Taylor wins re-election as Sterling Heights mayor

Jennifer Chambers
The Detroit News

Mayor Michael Taylor will serve a four-year term in Sterling Heights after wining re-election Tuesday by defeating former council member Ken Nelson in unofficial election results.

Taylor won 63% of the vote with all precincts reporting, while Nelson won 37%, according to results posted on the city's website. Mayors used to serve two-year terms until voters recently approved a change to the four-year term.

Ken Nelson, former Sterling Heights councilman, left, and Sterling Heights Mayor Michael Taylor.

"I owe a debt of gratitude to the voters," Taylor said late Tuesday. "Tonight the residents of Sterling Heights won. This election proves the city wants a mayor with a positive message who will keep the city moving forward."

The part-time mayor oversees a city with about 500 full-time city employees and a budget of around $228 million to serve 134,346 residents. The mayor's post pays $42,500 a year. The city has a full-time city manager.

The campaigns focused on spending. Nelson said there was too much of it, while Taylor touted his record of investments in the city. 

Taylor, 38, said he is proud of his accomplishments, which include the city's overhaul of its park system through a voter-approved millage, $400 million in road improvements since 2013 and remaining Michigan's safest big city, according to Federal Bureau of Investigation statistics.

The city continues to have low taxes, responsible spending as well as investment in public safety, roads and parks to make Sterling Heights a "welcoming community for everybody," Taylor said.

Taylor said he wants to focus on the redevelopment of the Lakeside Mall, the inside of which he said is too big and needs to be transformed. There are also plans to update the master plan for the Old Van Dyke corridor, possibly add cultural attractions like a museum and slow traffic to make the area more pedestrian-friendly, he said.

Nelson, 71, a former city council member and Vietnam War veteran, said he wants to get back into the game of city government and rein in spending. Millions of dollars have been spent in the city in the last decade from voter-approved property tax millage increases to improve parks and roads, hire more police and construct new municipal buildings.

Nelson, a semi-retired associate real estate broker, has been critical of Taylor's support for city spending and what he calls Taylor's "arrogant" approach to public service.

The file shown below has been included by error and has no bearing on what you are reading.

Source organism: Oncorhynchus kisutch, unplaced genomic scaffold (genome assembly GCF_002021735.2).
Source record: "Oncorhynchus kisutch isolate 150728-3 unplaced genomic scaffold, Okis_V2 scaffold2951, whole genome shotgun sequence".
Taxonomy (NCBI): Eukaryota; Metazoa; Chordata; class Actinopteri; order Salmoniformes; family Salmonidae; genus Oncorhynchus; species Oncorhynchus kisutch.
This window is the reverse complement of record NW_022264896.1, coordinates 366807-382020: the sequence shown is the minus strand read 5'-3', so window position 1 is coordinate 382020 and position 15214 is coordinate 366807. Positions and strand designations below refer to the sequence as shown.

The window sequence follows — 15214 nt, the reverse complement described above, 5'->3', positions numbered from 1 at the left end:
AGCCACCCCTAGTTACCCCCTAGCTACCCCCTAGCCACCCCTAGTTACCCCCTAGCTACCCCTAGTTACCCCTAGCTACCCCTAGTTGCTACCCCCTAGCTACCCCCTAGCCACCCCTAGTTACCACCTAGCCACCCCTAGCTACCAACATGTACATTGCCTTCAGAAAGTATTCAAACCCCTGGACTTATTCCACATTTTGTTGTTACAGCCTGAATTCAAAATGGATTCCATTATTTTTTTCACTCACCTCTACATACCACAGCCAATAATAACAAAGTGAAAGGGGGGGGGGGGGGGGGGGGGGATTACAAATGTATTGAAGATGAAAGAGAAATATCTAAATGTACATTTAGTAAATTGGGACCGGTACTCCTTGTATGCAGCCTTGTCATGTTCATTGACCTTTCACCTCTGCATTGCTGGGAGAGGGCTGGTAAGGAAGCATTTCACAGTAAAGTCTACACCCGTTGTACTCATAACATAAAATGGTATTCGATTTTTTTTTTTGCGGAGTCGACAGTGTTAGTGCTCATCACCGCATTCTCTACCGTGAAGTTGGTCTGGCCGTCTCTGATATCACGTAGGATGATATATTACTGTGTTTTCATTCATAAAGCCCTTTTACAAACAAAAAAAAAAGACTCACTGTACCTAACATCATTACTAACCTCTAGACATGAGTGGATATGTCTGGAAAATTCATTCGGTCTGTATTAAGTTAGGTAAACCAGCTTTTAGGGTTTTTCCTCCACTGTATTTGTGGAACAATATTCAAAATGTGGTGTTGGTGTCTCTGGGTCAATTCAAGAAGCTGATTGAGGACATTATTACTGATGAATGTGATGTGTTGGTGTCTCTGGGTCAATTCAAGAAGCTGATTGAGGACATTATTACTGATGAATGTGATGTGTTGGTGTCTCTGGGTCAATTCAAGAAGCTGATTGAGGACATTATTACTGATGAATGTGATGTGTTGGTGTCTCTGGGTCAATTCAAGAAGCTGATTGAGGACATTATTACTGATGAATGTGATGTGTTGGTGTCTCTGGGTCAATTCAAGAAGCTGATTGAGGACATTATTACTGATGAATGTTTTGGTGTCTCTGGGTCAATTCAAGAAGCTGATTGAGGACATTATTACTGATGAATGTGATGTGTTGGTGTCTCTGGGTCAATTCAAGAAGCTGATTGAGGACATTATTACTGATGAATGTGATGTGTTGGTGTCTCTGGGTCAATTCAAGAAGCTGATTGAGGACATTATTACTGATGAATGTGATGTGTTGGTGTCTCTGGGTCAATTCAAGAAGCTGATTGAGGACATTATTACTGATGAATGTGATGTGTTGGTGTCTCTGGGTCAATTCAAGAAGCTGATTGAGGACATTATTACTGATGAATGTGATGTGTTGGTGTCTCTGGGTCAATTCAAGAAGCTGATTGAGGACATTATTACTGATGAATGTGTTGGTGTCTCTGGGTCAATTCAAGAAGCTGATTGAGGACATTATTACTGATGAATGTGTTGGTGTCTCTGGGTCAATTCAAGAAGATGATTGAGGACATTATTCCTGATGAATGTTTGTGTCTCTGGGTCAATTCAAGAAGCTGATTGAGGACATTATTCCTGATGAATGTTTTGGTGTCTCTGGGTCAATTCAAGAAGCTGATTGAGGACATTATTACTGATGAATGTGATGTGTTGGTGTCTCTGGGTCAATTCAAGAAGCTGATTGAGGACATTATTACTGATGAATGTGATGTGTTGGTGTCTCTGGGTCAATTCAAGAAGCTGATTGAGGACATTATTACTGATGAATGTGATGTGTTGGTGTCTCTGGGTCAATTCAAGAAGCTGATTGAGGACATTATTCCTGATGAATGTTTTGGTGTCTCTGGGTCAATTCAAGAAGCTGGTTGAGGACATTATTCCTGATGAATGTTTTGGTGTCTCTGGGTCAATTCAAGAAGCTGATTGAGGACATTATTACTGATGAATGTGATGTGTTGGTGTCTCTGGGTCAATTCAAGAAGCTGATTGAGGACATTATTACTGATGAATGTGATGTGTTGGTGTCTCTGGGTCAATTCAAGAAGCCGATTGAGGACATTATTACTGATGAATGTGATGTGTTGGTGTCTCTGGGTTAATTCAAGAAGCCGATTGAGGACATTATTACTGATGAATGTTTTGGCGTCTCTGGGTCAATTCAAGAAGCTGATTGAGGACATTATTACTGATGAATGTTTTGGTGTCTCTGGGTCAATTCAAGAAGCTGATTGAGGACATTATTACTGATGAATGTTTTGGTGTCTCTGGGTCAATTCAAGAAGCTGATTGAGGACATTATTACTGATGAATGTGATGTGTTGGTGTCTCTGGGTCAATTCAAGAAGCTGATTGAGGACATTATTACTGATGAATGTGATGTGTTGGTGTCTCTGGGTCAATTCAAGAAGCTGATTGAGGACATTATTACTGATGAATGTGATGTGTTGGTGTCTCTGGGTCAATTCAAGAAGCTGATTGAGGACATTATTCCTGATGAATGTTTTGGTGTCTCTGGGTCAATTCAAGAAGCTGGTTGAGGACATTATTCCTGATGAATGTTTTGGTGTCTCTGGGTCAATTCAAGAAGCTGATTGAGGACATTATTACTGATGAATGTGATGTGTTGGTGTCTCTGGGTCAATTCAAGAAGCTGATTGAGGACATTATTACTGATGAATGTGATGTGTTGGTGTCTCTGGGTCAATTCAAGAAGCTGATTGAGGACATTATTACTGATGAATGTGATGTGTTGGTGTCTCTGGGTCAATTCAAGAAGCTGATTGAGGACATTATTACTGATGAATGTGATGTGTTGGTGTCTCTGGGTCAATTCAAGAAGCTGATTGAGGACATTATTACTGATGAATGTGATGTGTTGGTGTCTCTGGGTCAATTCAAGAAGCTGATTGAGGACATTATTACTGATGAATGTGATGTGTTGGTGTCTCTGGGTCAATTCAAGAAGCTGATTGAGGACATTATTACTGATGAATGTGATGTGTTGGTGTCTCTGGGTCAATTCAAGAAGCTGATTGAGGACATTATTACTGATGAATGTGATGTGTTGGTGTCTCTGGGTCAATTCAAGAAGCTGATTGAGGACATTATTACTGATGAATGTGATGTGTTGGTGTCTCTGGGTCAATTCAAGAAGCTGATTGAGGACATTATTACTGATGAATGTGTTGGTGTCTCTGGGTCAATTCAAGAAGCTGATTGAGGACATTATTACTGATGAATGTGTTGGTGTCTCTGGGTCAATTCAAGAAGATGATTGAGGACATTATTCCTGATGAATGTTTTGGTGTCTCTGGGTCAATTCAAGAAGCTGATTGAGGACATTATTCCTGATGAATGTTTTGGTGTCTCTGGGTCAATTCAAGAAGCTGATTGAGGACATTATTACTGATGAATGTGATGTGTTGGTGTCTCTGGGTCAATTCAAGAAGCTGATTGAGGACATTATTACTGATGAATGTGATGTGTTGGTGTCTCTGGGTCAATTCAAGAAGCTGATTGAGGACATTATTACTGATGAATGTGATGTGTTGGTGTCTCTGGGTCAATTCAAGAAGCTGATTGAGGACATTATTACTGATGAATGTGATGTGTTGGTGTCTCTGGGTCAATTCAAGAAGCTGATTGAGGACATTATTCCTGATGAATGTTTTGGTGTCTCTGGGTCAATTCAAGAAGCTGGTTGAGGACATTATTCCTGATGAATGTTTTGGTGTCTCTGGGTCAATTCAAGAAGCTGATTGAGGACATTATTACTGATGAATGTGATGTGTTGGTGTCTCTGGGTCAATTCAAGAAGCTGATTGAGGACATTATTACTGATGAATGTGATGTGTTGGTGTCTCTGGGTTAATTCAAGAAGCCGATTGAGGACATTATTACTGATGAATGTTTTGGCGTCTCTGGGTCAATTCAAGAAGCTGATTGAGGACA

Nelson said he does not support the hiring of a diversity, equity and inclusion consultant at the city, and alleges the police department uses critical race theory in its training. Police Chief Dale Dwojakowski said CRT is not part of police training.

Nelson wanted to seek a three-year moratorium on new capital projects and spending. He also argued the city is being overdeveloped and would like to slow down new housing and focus on making repairs to neighborhoods where trees have done damage.

Macomb County twice backed Republican Donald Trump for president. Municipal elections in Michigan are nonpartisan.

Taylor, 38, who said he has no political party affiliation, voted for Joe Biden in Michigan's Democratic primary election in March 2020. He was first elected to the Sterling Heights City Council in 2009 at the age of 26. He is a partner at the law firm Kirk Huth, where he is also head of its estate planning and probate division.

Voters trickled in and out of precincts across Sterling Heights on Tuesday, including Geoff Gariepy, who not only voted for Taylor but stood outside a precinct for hours to pitch for his candidate.

Gariepy said he has closely watched Taylor since he was elected to the City Council in 2008.

"I watched him evolve from a guy hard on the right with Republican values to a guy who sees both sides of the issues now and can reach a reasonable conclusion in the middle," Gariepy said, holding a fistfull of Taylor's campaign brochures outside a city precinct.

Voter Jazmine Early says she voted for Nelson because she believes a change is needed.

"He (Nelson) has experience, he is a former council member. He has been working in a business background. He has a better demeanor than the mayor. I think he is open to listening, even if you disagree with him," Early, 51, said. "Ken wants to do good for our city."